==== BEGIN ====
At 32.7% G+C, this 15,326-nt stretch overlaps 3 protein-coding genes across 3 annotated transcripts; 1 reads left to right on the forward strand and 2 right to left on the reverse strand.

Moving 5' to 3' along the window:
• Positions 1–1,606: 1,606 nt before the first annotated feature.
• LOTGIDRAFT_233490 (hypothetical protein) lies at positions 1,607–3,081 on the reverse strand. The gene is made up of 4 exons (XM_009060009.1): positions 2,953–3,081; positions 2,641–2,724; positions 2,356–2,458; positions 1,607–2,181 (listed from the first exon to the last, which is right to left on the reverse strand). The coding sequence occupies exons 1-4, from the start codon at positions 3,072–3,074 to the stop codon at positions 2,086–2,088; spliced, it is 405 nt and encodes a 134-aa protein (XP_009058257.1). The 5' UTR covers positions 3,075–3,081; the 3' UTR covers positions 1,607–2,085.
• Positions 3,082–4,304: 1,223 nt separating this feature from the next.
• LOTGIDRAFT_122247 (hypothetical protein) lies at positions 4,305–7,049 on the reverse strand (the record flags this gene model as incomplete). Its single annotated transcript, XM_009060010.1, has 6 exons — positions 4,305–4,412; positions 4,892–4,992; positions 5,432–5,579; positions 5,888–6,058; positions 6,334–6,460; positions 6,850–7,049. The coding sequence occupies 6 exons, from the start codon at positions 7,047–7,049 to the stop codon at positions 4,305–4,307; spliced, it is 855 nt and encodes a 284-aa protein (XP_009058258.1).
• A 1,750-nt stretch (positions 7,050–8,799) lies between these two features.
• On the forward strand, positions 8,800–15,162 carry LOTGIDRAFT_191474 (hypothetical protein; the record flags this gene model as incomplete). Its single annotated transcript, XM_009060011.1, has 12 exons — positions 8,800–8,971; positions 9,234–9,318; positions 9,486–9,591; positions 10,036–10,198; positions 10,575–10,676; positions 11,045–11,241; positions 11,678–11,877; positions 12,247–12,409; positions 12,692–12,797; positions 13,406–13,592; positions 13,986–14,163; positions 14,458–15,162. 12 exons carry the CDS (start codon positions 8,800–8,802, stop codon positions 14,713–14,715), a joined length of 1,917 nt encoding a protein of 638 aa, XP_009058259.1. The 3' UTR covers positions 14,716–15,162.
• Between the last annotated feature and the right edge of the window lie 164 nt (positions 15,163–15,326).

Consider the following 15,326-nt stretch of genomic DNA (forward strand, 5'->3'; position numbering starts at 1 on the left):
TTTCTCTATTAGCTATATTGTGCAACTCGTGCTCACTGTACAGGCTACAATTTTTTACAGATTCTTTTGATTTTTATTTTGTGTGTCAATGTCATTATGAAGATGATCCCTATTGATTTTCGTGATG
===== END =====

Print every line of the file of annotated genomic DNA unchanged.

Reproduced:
At 32.7% G+C, this 15,326-nt stretch overlaps 3 protein-coding genes across 3 annotated transcripts; 1 reads left to right on the forward strand and 2 right to left on the reverse strand.

Moving 5' to 3' along the window:
• Positions 1–1,606: 1,606 nt before the first annotated feature.
• LOTGIDRAFT_233490 (hypothetical protein) lies at positions 1,607–3,081 on the reverse strand. The gene is made up of 4 exons (XM_009060009.1): positions 2,953–3,081; positions 2,641–2,724; positions 2,356–2,458; positions 1,607–2,181 (listed from the first exon to the last, which is right to left on the reverse strand). The coding sequence occupies exons 1-4, from the start codon at positions 3,072–3,074 to the stop codon at positions 2,086–2,088; spliced, it is 405 nt and encodes a 134-aa protein (XP_009058257.1). The 5' UTR covers positions 3,075–3,081; the 3' UTR covers positions 1,607–2,085.
• Positions 3,082–4,304: 1,223 nt separating this feature from the next.
• LOTGIDRAFT_122247 (hypothetical protein) lies at positions 4,305–7,049 on the reverse strand (the record flags this gene model as incomplete). Its single annotated transcript, XM_009060010.1, has 6 exons — positions 4,305–4,412; positions 4,892–4,992; positions 5,432–5,579; positions 5,888–6,058; positions 6,334–6,460; positions 6,850–7,049. The coding sequence occupies 6 exons, from the start codon at positions 7,047–7,049 to the stop codon at positions 4,305–4,307; spliced, it is 855 nt and encodes a 284-aa protein (XP_009058258.1).
• A 1,750-nt stretch (positions 7,050–8,799) lies between these two features.
• On the forward strand, positions 8,800–15,162 carry LOTGIDRAFT_191474 (hypothetical protein; the record flags this gene model as incomplete). Its single annotated transcript, XM_009060011.1, has 12 exons — positions 8,800–8,971; positions 9,234–9,318; positions 9,486–9,591; positions 10,036–10,198; positions 10,575–10,676; positions 11,045–11,241; positions 11,678–11,877; positions 12,247–12,409; positions 12,692–12,797; positions 13,406–13,592; positions 13,986–14,163; positions 14,458–15,162. 12 exons carry the CDS (start codon positions 8,800–8,802, stop codon positions 14,713–14,715), a joined length of 1,917 nt encoding a protein of 638 aa, XP_009058259.1. The 3' UTR covers positions 14,716–15,162.
• Between the last annotated feature and the right edge of the window lie 164 nt (positions 15,163–15,326).

Consider the following 15,326-nt stretch of genomic DNA (forward strand, 5'->3'; position numbering starts at 1 on the left):
TTTCTCTATTAGCTATATTGTGCAACTCGTGCTCACTGTACAGGCTACAATTTTTTACAGATTCTTTTGATTTTTATTTTGTGTGTCAATGTCATTATGAAGATGATCCCTATTGATTTTCGTGATG